Effect of Concentration on Electrochemical Cell Potential Using Nernst Equation Essay

Introduction:

Galvanic or voltaic cells convert chemical energy generated from the electron transfer in redox equations to electrical energy. The cell is composed of two half-cells. Each half cell has a metal electrode (the anode and cathode) and a solution of a salt of the same metal. In the anode the metal oxidizes and produces cations, while the cathode the cations in the solution are reduced and collect at the electrode. The circuit is connected with wires attached to each electrode so that there is a flow of electrons from the anode to the cathode.

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The half cells are connected with a salt bridge, usually potassium nitrate to allow the flow of anions from the cathode into the anode to balance the flow of electrons. Cell potentials (measure of the energy per unit which is available from the redox reactions) of the electrodes can be measured using the voltmeter. A standard electrode cell potential can be determined using galvanic cells under standard conditions which include 1 mol for each solution.

The Nernst’s equation is used to calculate the voltage of an electrochemical cell or to find the concentration of one of the components of the cell. The Nernst equation can be applied to find the cell potential of electrodes in any concentration by relating the cell potentials to its standard cell potential.

Nernst Equation

Ecell = E0cell – (RT/nF)lnQ

Ecell = cell potential under nonstandard conditions (V)

E0cell = cell potential under standard conditions

R = gas constant, which is 8.31 (volt-coulomb)/(mol-K)

T = temperature (K)

n = number of moles of electrons exchanged in the electrochemical reaction (mol)

F = Faraday’s constant, 96500 coulombs/mol

Q = reaction quotient, which is the equilibrium expression with initial concentrations rather than equilibrium concentrations

Purpose: To determine the effect of concentration on cell potential using the Nrest equation.

Hypothesis: An equal concentration of the solutions will result a cell potential equal to the standard because the logarithm of the reaction quotient will be 0.

Variables and Controls

Independent Variable: Concentration of copper and zinc nitrate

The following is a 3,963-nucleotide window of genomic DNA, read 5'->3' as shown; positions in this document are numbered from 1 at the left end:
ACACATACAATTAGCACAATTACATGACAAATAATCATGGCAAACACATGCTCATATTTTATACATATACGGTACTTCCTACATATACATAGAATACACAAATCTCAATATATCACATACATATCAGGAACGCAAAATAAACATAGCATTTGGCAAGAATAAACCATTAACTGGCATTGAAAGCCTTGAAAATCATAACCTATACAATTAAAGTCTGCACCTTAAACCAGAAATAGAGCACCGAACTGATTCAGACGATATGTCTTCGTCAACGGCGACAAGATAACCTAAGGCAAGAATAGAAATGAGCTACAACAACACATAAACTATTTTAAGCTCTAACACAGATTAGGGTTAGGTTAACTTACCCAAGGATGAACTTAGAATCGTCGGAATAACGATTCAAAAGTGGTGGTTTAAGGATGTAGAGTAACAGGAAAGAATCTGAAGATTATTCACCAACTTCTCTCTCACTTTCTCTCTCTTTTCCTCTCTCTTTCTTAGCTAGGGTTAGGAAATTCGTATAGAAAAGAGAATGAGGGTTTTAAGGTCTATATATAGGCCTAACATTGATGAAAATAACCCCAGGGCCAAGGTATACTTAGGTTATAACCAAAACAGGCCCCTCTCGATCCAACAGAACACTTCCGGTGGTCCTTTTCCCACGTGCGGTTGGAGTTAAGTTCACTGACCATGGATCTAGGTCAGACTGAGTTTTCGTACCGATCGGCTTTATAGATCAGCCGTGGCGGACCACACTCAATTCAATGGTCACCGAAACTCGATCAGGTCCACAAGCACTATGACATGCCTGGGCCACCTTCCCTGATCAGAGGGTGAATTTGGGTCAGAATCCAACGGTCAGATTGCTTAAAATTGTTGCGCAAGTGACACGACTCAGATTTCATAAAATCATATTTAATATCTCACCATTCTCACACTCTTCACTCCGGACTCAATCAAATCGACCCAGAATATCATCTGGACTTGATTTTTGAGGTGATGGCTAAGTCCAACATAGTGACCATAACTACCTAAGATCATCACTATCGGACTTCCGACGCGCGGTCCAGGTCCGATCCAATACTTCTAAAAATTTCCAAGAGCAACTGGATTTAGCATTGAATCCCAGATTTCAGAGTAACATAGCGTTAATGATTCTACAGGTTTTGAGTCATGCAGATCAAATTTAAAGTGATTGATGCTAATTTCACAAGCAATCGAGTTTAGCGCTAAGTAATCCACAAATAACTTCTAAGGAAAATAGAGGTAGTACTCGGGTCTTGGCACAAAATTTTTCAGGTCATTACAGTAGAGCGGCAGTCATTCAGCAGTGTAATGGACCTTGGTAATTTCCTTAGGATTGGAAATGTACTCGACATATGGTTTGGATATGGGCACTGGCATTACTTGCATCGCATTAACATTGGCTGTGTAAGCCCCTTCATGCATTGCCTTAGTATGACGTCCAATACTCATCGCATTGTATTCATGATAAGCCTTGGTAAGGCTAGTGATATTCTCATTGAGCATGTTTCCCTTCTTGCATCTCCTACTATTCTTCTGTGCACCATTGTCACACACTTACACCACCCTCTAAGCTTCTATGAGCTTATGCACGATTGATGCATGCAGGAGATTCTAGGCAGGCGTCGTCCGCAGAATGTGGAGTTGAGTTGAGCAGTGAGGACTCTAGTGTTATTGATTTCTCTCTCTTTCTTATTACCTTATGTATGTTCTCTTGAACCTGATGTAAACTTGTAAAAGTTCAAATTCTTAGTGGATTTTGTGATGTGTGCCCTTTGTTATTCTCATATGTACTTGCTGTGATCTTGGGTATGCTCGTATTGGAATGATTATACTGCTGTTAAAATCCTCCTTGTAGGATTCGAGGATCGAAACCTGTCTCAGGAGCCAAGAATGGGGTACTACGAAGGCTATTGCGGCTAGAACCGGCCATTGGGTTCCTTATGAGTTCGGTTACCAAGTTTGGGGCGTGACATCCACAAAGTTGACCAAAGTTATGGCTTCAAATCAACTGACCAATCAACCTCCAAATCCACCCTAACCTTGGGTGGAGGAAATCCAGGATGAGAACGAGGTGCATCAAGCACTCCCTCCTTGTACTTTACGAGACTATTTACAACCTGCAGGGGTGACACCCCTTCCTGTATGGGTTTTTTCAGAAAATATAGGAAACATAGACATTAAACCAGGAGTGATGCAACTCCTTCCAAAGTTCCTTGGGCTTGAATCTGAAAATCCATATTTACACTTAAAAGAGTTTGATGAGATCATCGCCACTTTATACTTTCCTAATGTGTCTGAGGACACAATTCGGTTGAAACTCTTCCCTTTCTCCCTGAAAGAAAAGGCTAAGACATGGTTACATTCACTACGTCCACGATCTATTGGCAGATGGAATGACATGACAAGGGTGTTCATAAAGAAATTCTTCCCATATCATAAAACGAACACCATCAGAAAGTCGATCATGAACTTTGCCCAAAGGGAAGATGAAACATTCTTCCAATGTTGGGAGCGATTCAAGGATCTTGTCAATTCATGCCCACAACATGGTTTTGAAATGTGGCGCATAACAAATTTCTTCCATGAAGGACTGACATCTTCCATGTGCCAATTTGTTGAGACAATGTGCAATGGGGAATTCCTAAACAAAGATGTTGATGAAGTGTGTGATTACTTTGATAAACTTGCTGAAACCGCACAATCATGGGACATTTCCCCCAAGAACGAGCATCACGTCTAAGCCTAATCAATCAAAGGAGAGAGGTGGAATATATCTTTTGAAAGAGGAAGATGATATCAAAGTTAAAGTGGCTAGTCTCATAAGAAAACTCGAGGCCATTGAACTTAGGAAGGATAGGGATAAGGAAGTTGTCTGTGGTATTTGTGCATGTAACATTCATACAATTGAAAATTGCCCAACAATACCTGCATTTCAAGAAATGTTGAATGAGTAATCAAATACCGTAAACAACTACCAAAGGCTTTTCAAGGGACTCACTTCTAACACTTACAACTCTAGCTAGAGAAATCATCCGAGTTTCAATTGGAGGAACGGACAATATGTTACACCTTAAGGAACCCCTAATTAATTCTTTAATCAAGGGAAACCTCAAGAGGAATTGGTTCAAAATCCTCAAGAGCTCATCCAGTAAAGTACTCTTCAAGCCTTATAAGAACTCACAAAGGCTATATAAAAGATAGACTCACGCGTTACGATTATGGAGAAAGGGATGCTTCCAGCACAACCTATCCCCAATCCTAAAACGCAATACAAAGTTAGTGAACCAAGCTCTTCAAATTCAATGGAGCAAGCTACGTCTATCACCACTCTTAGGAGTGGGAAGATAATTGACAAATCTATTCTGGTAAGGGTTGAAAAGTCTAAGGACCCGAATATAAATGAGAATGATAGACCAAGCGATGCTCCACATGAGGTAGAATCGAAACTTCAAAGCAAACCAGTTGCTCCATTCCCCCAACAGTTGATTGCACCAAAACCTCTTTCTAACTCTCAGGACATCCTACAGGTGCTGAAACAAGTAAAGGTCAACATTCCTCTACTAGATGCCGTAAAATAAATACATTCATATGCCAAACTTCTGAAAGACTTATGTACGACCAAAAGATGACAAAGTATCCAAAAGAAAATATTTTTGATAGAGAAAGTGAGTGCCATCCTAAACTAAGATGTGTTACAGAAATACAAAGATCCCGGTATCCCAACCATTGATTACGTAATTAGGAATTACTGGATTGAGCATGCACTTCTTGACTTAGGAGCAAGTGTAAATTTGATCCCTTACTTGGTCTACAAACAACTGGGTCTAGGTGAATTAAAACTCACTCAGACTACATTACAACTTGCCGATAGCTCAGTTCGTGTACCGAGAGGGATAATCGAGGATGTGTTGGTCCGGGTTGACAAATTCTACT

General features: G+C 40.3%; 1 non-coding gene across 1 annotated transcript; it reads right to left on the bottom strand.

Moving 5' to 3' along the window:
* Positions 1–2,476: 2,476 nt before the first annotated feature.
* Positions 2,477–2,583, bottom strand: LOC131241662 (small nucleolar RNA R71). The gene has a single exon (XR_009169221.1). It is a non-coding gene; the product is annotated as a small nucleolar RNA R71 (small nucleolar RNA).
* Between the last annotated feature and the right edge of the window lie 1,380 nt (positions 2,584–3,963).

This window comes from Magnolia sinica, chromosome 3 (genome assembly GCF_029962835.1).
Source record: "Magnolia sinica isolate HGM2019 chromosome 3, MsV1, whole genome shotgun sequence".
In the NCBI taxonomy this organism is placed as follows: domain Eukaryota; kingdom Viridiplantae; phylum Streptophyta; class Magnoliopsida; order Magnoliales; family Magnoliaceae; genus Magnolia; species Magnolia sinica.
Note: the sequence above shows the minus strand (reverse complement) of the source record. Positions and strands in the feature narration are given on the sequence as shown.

Dependent Variable: Voltage of half electrodes

Constant Variables:

* Room Temperature (24.5�C)

* Size of electrodes

Materials and Methods:

Materials:

50 ml beakers (x2)

U-shaped Plastic Tube

Filter Paper

Distilled water 20 ml

Voltmeter with overhead LCD display and leads with alligator clips

Copper and Zinc metal strips

1 M Copper nitrate {Cu(NO3)2} 50 ml

1 M Zinc nitrate {Zn(NO3)2} 50 ml

Potassium Nitrate (KNO3) 100 ml

Procedure:

One end of the tube was stuffed with filter paper. Potassium Nitrate was put into the tube until no bubbles were present and the other end was stopped with filter paper as well, making the salt bridge. One beaker was filled 10 ml with copper nitrate and another beaker was filled with 10 ml zinc nitrate. An end of the salt bridge was placed into each beaker. The strip of copper metal was placed into the beaker with the copper nitrate solution and the strip zinc was placed in the beaker containing zinc nitrate. Clips connected to the voltmeter were connected to each metal strip. The voltage of the cells was then recorded by the voltmeter. Then each solution was diluted by adding 10 ml distilled water into each beaker. The same procedure of recording the voltage was used.

Processing Data

The standard cell potential of zinc and copper can be calculated.

The standard electrode potential of zinc is 0.76V and that of copper is 0.34V

The cell potential is the difference between the standard electrode potential values

= 0.76 +0.34 = 1V

Using the Nernst equation we can compare the electrode potentials of the metals are different concentrations.

Nernst Equation

Ecell = E0cell – (RT/nF)lnQ

Calculation for set 2:

E0cell = 1.10 V

R = 8.31

T = 24.5 C+ 273=297.65

n = 2 (Zn –> Zn2+ + 2e and Cu2+ + 2e –> Cu)

F = Faraday’s constant, 96500 coulombs/mol

Q = [Zn2]/[ Cu2+ ]

Their concentration can be determined using the data of set one and the formula

M1V1=M2V2

The moles and volumes of both the solutions in set one are 1 M and 10 ml. The volume of the solutions in set 2 is 20 ml.

Therefore:

M1V1 /V2=M2

1×10/20=0.5

Q= 0.5/0.5=1 mol dm-3

Ecell = E0cell – (RT/nF)lnQ

= -1.01 – ( 8.31×297.65/2×95600) x ln1

=1.01-(0.01) x 0

=1.01

Set No.

Concentration of the solutions

(mol dm-3)

(+/- 0.05)

Electrode Cell Potential

(Theoretical value)

(V)

(+/- 0.001)

Electrode Cell Potential

(Experimental Value)

Conclusion

The data shows that the cell potentials are equal regardless of the concentration. This occurred because the concentrations of both solutions in the sets resulted in a reaction quotient of 0. So the effect of concentration on cell potential may not be observed and hence the hypothesis may not be supported.

Evaluation

A systematic error that occurred was that the voltmeter used to measure the voltage of the electrodes was not very sensitive which might have affected the electrode cell potential.

A random error that occurred was that during the experiment an air conditioner was running which would have affected the experiment’s surrounding temperature which would not have been constants.

Improvements

In order to make the experiment better, the concentration of only one of the solutions should be changed at a time to determine the effect of concentrations on electrode cell potential. Also to decrease the random errors the air conditioner should be turned off or the experiment should be held in a room with a constant temperature. A more sensitive voltmeter would also make the experiment more precise.

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